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COVID-19 and Cancer: What a New Chest CT Study Reveals


Approximately 43 percent of patients with COVID-19 and preexisting cancer presented with atypical or indeterminate findings on chest computed tomography (CT) scans.

Emerging research suggests that a history of cancer may preclude imaging features radiologists would typically see on computed tomography (CT) scans in patients with COVID-19.

In a recently published study in BMC Medical Imaging, researchers reviewed data and chest CT scans from 266 patients (mean age of 56.48) with COVID-19 and a history of cancer. According to the study, 29.3 percent of the cohort had a history of gastrointestinal cancer, 26.3 percent had preexisting hematologic cancer and 10.5 percent had a history of breast cancer. The researchers noted the mean time between the last cancer treatment and COVID-19 diagnosis was approximately 11 months.

In addition to assessing patterns of involvement and CT scores, the study authors examined the impact of CT findings on mortality rates in this patient population.

While 42.8 percent of the cohort had typical CT features associated with COVID-19, the researchers found atypical findings in 21.8 percent of patients, indeterminate findings in 21.05 percent of patients and no findings in 14.29 percent of patients. The study authors found that indeterminate chest CT findings were nearly six times more common than typical features in patients with COVID-19 and preexisting breast cancer.

“ ... It may be hard to distinguish COVID-19 pneumonia from other non-COVID-19 diseases solely based on chest CT images. Radiologists should be aware that atypical, indeterminate, rare, or subtle CT patterns may be among the presenting radiological features of COVID-19 infection in patients with preexisting cancer,” wrote lead study author Faezeh Khorasanizadeh, M.D., who is affiliated with the Advanced Diagnostic and Interventional Radiology Research Center at the Tehran University of Medical Sciences in Iran, and colleagues.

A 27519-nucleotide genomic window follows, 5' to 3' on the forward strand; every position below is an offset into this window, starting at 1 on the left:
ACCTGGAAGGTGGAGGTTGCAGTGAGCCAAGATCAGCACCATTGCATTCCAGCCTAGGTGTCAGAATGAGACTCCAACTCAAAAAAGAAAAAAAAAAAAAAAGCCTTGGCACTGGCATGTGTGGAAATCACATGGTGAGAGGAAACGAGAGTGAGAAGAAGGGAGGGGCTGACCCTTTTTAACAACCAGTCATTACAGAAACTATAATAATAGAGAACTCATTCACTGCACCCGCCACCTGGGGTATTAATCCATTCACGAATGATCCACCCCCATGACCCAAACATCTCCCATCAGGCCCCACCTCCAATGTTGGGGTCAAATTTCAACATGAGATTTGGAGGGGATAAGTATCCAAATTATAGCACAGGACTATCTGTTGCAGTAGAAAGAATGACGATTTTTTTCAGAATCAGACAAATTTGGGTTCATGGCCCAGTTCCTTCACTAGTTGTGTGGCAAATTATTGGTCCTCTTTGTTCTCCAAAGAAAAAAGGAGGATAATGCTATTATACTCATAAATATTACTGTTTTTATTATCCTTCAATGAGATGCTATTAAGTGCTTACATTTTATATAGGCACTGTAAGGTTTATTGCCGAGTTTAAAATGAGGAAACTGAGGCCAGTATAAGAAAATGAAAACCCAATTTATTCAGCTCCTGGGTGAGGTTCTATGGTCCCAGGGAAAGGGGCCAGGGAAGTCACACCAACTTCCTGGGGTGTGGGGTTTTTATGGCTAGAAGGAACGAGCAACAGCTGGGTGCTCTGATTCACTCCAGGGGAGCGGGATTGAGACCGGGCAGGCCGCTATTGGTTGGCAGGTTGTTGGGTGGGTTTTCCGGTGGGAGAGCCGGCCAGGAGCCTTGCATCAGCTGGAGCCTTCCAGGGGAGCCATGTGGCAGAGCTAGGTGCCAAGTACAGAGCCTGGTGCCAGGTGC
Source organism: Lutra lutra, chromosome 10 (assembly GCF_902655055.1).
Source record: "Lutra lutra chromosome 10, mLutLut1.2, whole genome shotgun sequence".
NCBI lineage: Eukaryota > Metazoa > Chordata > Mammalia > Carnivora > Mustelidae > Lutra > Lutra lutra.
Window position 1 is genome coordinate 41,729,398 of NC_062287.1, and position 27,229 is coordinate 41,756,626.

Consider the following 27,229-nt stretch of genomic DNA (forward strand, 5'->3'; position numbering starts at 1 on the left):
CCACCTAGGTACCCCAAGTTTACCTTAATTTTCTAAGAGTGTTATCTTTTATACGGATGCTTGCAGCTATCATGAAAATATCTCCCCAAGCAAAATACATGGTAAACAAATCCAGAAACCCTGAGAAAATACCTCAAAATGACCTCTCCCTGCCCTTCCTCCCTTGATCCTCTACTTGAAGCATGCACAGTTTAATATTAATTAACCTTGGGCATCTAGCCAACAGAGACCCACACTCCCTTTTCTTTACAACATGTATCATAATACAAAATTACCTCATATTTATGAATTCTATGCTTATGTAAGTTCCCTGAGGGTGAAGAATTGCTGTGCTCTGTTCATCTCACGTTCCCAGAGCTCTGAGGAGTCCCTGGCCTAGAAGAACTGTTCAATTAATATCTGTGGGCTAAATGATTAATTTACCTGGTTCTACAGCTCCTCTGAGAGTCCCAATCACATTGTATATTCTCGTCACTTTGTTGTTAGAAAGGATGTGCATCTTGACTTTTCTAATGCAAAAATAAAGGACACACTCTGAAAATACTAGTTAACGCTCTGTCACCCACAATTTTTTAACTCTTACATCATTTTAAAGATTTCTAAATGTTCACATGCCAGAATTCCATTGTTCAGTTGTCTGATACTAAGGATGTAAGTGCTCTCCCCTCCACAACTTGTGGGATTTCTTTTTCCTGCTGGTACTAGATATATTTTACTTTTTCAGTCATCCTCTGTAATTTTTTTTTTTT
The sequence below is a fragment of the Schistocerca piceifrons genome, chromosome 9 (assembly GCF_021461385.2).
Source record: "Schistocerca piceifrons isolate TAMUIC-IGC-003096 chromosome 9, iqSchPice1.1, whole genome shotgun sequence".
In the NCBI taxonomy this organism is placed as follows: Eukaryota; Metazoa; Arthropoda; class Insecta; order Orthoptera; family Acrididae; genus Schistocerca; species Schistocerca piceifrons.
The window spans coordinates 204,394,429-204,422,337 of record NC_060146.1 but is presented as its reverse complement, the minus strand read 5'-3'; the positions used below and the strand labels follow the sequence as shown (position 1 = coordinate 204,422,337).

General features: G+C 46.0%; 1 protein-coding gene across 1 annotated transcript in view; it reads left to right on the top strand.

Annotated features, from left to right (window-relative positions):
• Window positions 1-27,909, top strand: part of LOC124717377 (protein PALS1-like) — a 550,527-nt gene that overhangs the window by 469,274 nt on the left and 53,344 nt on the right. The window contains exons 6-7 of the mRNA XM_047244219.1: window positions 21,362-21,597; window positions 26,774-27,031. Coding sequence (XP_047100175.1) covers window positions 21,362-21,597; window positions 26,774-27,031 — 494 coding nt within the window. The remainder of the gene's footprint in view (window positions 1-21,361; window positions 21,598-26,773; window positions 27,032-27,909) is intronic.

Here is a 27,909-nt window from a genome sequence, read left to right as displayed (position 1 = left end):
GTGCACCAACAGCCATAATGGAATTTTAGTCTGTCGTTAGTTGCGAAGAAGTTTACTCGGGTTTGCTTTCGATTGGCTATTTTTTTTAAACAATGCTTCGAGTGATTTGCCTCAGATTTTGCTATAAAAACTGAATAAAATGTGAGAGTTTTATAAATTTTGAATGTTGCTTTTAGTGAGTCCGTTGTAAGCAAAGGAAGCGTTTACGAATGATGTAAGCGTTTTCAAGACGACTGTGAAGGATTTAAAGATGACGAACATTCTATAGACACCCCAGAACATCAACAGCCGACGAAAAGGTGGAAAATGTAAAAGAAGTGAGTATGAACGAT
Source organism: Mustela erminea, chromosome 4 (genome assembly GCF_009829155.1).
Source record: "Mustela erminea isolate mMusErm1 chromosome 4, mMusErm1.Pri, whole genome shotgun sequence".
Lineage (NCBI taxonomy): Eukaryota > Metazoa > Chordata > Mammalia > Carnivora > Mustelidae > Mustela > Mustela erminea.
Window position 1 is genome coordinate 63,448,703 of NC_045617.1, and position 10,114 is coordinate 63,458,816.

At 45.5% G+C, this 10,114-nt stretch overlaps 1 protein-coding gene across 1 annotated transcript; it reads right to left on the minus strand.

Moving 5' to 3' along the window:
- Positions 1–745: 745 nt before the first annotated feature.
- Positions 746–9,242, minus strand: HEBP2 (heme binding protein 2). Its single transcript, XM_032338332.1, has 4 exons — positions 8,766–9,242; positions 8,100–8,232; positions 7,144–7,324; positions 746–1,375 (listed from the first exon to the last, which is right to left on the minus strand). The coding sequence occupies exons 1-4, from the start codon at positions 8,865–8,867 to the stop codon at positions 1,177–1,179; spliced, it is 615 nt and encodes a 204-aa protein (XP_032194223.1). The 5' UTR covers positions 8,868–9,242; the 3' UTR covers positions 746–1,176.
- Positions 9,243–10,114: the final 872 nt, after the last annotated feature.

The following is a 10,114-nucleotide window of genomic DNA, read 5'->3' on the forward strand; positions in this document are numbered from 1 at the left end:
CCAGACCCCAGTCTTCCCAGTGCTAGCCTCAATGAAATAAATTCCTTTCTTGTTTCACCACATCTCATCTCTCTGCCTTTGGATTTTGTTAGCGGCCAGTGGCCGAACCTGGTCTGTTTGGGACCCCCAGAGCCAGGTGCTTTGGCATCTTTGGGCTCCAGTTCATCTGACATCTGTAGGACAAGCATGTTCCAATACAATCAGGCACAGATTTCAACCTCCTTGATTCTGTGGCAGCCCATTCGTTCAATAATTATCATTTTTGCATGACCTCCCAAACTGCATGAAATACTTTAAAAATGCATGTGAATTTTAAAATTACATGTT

Overall, Khorasanizadeh and colleagues found that patients with typical chest CT findings for COVID-19 had an approximately threefold higher mortality risk in comparison to patients with a normal chest CT scan. Patients with cancer and a CT severity score of 18 or higher had a 1.8-fold higher mortality risk in comparison to patients with normal CT scans, according to the researchers.

(Editor’s note: For related content, see “New Study Shows Impact of COVID-19 and Comorbidities in Inner-City Screening Cohort,” “Study Shows Merits of Photon-Counting CT in Detecting Subtle Post-COVID Lung Abnormalities” and “Study Suggests the COVID-19 Pandemic Led to Millions of Decreased Cancer Screenings.”)

For patients with a history of gastrointestinal cancer, chest CT findings of centrilobular nodule and architectural distortion were associated with 16.9-fold and 7.13-fold higher mortality risks, respectively, in comparison to patients without those chest CT findings, according to the study. Pleural effusion on chest CTs for patients with a history of hematologic cancer had a 5.34-fold higher mortality risk in comparison to those without that finding on chest CT.

Pointing out an example of typical ground-glass opacities one may see on chest CT in patients with viral or fungal broncho-pneumonia, Khorasanizadeh and colleagues emphasized appropriate diligence in considering differential diagnoses and careful review of prior imaging, clinical data, and reverse transcription polymerase chain reaction (RT-PCR) test results in high-risk patients with a history of cancer.

“In addition to the RT-PCR test, a clinical index of suspicion must be added to CT results to allow for earlier detection and proper treatment of COVID-19, which can be fatal in an oncologic setting,” maintained Khorasanizadeh and colleagues.

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